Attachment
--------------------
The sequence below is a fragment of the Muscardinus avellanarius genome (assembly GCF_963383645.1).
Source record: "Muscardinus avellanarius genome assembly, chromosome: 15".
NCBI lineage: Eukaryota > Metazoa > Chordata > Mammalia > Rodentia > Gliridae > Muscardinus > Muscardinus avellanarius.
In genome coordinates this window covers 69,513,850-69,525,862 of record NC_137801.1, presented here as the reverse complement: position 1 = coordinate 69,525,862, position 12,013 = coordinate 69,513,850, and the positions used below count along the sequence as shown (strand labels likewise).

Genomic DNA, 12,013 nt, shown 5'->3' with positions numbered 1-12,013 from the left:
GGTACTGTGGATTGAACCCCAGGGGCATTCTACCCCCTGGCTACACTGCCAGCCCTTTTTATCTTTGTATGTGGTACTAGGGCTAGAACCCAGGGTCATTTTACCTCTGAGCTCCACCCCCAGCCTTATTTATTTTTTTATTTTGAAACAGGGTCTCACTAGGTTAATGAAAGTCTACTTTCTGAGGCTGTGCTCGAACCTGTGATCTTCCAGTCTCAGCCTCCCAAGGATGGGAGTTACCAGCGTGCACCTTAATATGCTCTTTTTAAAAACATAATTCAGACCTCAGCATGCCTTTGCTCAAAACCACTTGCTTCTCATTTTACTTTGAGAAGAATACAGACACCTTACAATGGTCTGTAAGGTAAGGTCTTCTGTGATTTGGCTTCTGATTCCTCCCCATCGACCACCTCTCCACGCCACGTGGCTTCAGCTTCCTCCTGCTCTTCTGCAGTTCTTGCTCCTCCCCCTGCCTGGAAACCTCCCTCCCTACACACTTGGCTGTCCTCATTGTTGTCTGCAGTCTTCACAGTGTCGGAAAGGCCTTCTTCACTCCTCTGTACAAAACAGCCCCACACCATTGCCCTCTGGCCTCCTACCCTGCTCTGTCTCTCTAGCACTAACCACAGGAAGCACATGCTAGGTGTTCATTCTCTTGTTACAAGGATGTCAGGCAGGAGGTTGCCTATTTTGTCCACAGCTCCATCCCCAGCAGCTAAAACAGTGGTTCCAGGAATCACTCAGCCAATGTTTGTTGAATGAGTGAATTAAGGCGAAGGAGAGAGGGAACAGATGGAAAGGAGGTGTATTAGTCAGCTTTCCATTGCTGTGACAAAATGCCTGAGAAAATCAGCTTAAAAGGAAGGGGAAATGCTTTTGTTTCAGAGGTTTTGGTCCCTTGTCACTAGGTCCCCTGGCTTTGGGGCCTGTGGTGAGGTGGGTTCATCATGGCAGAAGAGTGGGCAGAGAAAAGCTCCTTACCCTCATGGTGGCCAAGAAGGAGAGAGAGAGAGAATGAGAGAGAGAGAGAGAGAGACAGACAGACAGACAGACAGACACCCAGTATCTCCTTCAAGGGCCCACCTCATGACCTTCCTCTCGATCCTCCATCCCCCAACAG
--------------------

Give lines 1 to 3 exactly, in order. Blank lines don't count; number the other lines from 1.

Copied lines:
The sequence below is a fragment of the Muscardinus avellanarius genome (assembly GCF_963383645.1).
Source record: "Muscardinus avellanarius genome assembly, chromosome: 15".
NCBI lineage: Eukaryota > Metazoa > Chordata > Mammalia > Rodentia > Gliridae > Muscardinus > Muscardinus avellanarius.